Under Gen. Norkin’s Command The Air Force, Israel’s Ultimate Insurance Policy, Is Not Complacent. Photo: Flash 90.

Lockdown, Stock-taking and Barrel Rolls

IDF, IAF, At Year’s Turn
By Amir Oren
Charles “Chuck” Yeager, who died on Pearl Harbour Day, December 7, two months shy of his 98th birthday, was universally recognized as the epitome of the lone ranger in the sky, the fighter and test pilot who shot down enemy planes in war and shot up to fame in peace when he advanced hunan knowledge about scientific and technological limits, in his case the so-called sound barrier which turned out to be a marker rather than an obstacle.
In his USAF career, Yeager was revered by the aviation community, but did not reach the highest positions in the uniformed hierarchy, where the Chief of Staff and almost a dozen of his fellow General Officers wear four stars. He made do with command of squadrons and wings – flying and fighting units, not winged bureaucracies – eventually being honored by promotion to Brigadier General, a mere one-star rank, somewhat akin to Christopher Columbus or another world-class maritime explorer getting the rank of a Rear – rather than full – Admiral.
The Israel Air Force used to have its share of Chuck Yeagers, pilots of the World War II and War of Independence generation and their younger brothers, hot-shots who flew Mysteres and Mirages and later Phantoms and F-16’s and F-15’s, besting the Egyptian and Syrian Air Forces in dogfights and air-to-surfaces operations. But the heyday of aerial duels, in which the fastest and boldest see, plan and draw first, hit accurately and become Aces at five kills, is long gone. The last encounter between an IAF flight and a hostile formation ending in a fight took place 35 years ago, in November 1985 above the outskirts of Damascus. An entire generation of Israeli fighter pilots has gone through flight school, training, operational assignments, release into the active reserves and service until their early 50’s without seeing a Mig in their helmet gunsights, or head-up display.
It was during those last days of Yeager-like military flying that Amikam Norkin, born December 1966 on a farm in Northern Israel adjacent to a busy Air Force base, became an Air Cadet, then swiftly rising to ever-growing responsibilities and being groomed to his current position of IAF Chief, the most important and coveted spot in the most powerful and admired arm of the Israeli Defense Establishment, indeed the Jewish State’s ultimate insurance policy. Major-General Norkin’s term is supposed to last some five years, 2017-22, and he is already considered one of the most innovative leaders in IAF history.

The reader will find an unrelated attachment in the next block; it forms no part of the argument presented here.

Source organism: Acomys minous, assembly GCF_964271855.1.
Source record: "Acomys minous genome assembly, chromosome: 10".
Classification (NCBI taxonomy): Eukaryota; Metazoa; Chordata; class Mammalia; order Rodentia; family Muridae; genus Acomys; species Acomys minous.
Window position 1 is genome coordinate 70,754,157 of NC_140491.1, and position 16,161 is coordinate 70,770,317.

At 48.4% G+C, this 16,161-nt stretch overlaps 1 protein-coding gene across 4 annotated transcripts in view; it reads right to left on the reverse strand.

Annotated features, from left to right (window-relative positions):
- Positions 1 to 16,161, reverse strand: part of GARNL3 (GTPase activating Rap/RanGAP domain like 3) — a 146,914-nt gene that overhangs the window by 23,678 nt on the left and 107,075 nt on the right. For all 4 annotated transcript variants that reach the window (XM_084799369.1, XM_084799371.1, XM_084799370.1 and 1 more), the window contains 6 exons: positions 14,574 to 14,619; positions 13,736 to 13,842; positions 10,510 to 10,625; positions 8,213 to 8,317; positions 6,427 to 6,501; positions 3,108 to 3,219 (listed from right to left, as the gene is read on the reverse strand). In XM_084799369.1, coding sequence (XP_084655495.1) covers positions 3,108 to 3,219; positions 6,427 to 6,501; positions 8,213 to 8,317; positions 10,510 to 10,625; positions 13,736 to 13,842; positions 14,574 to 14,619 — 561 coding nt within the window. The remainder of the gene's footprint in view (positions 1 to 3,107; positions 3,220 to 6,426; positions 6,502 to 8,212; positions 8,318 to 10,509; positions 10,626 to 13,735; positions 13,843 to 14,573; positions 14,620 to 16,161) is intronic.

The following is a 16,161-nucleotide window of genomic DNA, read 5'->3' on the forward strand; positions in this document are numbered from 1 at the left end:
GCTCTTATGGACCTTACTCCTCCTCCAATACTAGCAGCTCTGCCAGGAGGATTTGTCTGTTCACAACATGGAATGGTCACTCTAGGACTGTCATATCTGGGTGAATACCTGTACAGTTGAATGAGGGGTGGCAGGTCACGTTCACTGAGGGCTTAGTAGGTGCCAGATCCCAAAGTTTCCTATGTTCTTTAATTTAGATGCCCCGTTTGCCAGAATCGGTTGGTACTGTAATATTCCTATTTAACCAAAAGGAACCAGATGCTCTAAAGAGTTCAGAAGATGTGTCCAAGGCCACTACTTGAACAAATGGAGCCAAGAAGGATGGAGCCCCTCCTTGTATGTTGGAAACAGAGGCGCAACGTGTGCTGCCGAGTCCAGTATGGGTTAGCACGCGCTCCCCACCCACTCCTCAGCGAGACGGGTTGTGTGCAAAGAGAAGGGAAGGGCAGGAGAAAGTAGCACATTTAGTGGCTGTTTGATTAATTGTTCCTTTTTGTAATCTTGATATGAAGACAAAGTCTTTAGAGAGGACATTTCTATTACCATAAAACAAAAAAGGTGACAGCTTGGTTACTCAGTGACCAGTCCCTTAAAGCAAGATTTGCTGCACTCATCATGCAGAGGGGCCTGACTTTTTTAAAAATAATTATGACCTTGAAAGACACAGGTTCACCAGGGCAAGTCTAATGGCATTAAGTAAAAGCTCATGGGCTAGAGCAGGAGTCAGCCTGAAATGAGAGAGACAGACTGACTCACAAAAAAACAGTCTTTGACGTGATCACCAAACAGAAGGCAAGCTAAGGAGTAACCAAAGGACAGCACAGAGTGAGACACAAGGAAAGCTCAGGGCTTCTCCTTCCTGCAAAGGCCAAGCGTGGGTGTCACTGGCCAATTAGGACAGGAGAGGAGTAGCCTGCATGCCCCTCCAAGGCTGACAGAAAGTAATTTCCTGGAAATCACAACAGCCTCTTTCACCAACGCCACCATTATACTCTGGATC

His challenge is much more burdensone than Yeager flying alone or with a wingman. Norkin, who planned some of the IAF riskiest operations, including the 2007 destruction of the Syrian-North Korean Nuclear Reactor (the problem was to take out the target without unleashing an all-out conflict, or as the CIA put it, “No Core, No War”), now has to contend with a changed landscape of Military, Technological, Budgetary and Societal features.
Last night, in a short speech befitting this stock-taking time of the year celebrated by certified public accountants, Norkin addressed the Israeli Friends of the Weizmann Institute, the country’s premier scientific research institution. There are acknowledged similarities between the house built by the country’s founding President – whose nephew, Ezer Weizmann, led the Air Force in the transformative 1960’s – and Norkin’s organization. The two are considered “islands of excellence” in an ocean of mediocrity. But when Norkin was expressly asked to refer to this fact, he surprised his audience.